SOFIA – European Union leaders agreed on Wednesday to try to keep the Iran nuclear deal alive and maintain their reviving economic cooperation with Tehran after U.S. President Donald Trump withdrew from the pact.
But the 28 EU leaders did not make any quick decisions during their first meeting on the matter since Trump quit the accord earlier this month, highlighting how U.S. clout in international trade and finance limits the Europeans’ scope for action.
That was quickly brought home by the French energy giant Total which joined other European companies in signaling on Wednesday they could exit Iran.
“As long as Iran respects the provisions of the deal, the EU will also respect it,” said Donald Tusk, president of the European Council and chairman of the leaders’ gathering in the Bulgarian capital Sofia.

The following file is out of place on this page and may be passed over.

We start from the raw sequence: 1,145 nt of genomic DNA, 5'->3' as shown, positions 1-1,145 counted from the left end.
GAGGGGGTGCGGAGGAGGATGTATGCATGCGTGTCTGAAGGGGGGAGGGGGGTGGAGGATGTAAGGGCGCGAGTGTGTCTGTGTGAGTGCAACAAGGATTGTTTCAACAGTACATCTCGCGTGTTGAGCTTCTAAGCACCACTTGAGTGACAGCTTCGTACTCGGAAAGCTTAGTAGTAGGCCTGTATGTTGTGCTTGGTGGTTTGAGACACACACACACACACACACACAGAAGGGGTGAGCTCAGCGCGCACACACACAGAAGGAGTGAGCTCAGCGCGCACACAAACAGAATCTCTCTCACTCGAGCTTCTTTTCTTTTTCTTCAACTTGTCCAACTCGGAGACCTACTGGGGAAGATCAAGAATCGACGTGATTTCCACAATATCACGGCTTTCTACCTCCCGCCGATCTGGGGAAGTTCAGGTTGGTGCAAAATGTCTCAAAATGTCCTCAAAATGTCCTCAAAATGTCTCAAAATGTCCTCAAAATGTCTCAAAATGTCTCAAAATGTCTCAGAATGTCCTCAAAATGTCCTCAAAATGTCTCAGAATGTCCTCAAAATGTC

The leaders of Britain, France and Germany briefed their peers. The three countries were EU signatories of the 2015 deal that gave Iran sanctions relief in exchange for curbing its nuclear program but which Trump dismissed as “the worst deal ever.”
The head of the bloc’s executive, Jean-Claude Juncker of the European Commission, has also presented options the leaders have to shield European investments in Iran and the slowly reviving economic cooperation, which many EU states hope to benefit from.
An EU source said after the talks the leaders agreed to start “work to protect European companies negatively affected by the U.S. decision.”
Options include allowing the European Investment Bank to invest there and coordinating euro-denominated credit lines from EU states.
Foreign ministers of Germany, France and Britain met their Iranian counterpart in Brussels on Tuesday and tasked their experts to come up with measures for a meeting of their deputies in Vienna next week.